I recovered well from that effort and a week later pounded out a solid effort at the SF Marathon with Nathan. I was very pleased with a 2:53 on that marathon course without any taper to speak of and the long run the week before. I took my normal day off on the following Monday and was back to training Tuesday with a good track workout in which I felt very strong. Wednesday I did a solid double workout day for a total of 20 miles. Thursday I hit a wall. I am not sure if it was a mental or physical one, probably a bit of both. I had moved my 4hr long run from Sunday to Thursday because I was heading out of town for the OR show on Friday and couldn't be sure I would have the time to do an effort like that while in Salt Lake. I doubted it. So in the wee hours of Thursday morning (I started running at 4:30am), I headed out with the intention of getting in my 4 hrs. It was raining, cold, windy and foggy. My body was feeling fatigued from the marathon on Sunday and my mind was saying, "I am just not that into this". I decided that physically and mentally, it was better to NOT push through so close to the marathon and did a modified route, covering 22 miles for the day. I finished up the week strong, including the hardest 15 minutes of my life at the Uphill Challenge, followed by a fantastic double day with friends on the trails in SLC. I ran 108 miles, despite no "long" runs and was satisfied.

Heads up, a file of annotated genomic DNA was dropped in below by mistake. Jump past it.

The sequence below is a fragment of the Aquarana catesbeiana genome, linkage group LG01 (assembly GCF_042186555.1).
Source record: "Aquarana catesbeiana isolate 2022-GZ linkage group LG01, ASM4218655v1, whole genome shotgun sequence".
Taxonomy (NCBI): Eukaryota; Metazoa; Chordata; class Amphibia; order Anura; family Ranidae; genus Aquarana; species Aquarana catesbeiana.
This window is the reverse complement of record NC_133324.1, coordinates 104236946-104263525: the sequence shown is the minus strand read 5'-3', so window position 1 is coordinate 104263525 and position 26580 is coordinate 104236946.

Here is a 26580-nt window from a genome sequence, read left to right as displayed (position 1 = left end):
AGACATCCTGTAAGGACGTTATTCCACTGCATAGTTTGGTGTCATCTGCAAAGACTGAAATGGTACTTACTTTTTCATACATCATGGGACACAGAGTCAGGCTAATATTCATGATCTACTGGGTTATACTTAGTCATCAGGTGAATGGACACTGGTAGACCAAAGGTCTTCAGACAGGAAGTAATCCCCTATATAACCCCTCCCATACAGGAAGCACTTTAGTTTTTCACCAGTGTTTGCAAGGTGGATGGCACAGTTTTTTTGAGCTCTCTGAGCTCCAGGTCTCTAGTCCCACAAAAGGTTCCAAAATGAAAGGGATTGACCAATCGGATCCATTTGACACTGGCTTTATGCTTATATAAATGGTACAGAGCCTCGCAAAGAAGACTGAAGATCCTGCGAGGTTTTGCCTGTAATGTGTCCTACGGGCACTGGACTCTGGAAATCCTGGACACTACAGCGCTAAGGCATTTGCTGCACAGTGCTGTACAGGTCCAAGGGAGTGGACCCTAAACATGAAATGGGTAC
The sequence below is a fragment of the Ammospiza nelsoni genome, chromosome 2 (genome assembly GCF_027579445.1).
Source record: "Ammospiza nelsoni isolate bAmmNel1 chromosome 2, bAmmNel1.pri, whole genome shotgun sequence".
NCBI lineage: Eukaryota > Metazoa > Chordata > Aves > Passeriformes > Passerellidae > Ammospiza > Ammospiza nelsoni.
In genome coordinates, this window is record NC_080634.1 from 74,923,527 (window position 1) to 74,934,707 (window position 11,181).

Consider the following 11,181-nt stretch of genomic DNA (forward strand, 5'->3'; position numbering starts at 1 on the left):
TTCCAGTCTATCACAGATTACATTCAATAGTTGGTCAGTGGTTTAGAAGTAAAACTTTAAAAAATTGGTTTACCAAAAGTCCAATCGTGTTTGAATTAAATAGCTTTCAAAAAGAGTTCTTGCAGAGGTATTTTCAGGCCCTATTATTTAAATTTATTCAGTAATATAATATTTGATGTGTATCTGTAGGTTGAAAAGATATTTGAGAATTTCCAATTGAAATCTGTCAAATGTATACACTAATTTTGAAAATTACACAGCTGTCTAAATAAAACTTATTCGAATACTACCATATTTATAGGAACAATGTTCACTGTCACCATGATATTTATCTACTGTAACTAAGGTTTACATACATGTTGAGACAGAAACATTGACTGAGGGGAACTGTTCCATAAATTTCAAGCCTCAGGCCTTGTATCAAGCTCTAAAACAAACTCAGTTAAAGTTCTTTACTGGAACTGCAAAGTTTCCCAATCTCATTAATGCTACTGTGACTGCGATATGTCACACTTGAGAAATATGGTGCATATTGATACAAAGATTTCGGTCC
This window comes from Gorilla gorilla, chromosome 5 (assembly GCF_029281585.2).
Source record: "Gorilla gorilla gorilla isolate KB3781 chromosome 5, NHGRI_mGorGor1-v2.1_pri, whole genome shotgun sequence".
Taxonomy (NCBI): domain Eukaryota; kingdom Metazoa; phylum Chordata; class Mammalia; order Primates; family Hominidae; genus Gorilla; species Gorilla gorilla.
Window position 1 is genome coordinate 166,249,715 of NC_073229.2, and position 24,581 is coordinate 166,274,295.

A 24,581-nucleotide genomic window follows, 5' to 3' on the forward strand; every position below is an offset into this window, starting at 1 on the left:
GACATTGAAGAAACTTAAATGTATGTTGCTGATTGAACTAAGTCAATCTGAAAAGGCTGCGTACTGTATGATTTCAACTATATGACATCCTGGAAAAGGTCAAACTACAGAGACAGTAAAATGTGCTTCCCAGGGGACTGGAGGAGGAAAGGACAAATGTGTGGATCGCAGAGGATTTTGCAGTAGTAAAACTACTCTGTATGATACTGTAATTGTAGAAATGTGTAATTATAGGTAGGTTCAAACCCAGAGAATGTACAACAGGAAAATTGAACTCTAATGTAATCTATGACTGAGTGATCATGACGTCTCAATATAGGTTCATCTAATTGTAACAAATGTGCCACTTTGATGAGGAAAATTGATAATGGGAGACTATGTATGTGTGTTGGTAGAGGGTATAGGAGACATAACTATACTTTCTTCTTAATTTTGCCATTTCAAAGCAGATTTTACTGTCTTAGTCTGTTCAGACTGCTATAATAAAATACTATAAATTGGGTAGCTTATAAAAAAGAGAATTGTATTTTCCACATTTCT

Pre-100k training with Bestest Everest in 2009. 40 miles in 4:42.

Last week, I put in solid effort after solid effort (with plenty of recovery efforts in there too). I had a good track workout on Tuesday (400, 800, 400, 800, 400, 800, 400, 800. All repeats 1:17-1:19, 2:40-2:43) and ran doubles everyday. By Thursday morning, I could tell that I was feeling off. Not physically, just mentally. I was feeling down in the dumps. I was feeling unmotivated. I was feeling grumpy. I think the weather was just weighing on me and couldn't talk myself out of the negative space I was occupying. So on Thursday afternoon, I did something drastic. I just drove and drove until I found the sun and then ran on trails until I was tired, a bit sunburned and uplifted by a few hours in the sun. It meant 25 miles for the day, but unlike what my training plan called for. I didn't care. I needed to be happier above all else. I needed to crawl out of the doldrums. Friday morning, Nathan and I chased the sun again, this time on Mt. Tam above the fog. I was feeling more uplifted, more like me. I had my long run planned for Saturday and Nathan and I made a plan for meeting up in Tennessee Valley after I did a 42 mile road loop (the Paradise loop+ more from the city). I set off in the wind, cold and fog but couldn't get my mind into the effort in from of me. By mile 7, I was texting Nathan that I just wasn't into the run. I decided to have him pick me up at mile 11.5 and I would run with him on Mt. Tam for a couple of hours. I managed 4 hours for the day with 2.5 hours of that in the glorious sun on Mt. Tam but the workout was not the confidence booster I wanted or needed. I still remember back to my last Worlds in 2009 where I had a fantastic 40 mile run which Jonathan joined me for the second half of. I had not yet had a fantastic indicator workout on this cycle. Instead, I was just worrying that I had overcooked myself somehow. I ran on the trails again Sunday and gave myself a break from the road. I just ran and enjoyed myself again instead of worrying about the miles, splits and what this meant for my race. I covered 110 miles for the week, again with no real "long run" and 4 days of pure trail.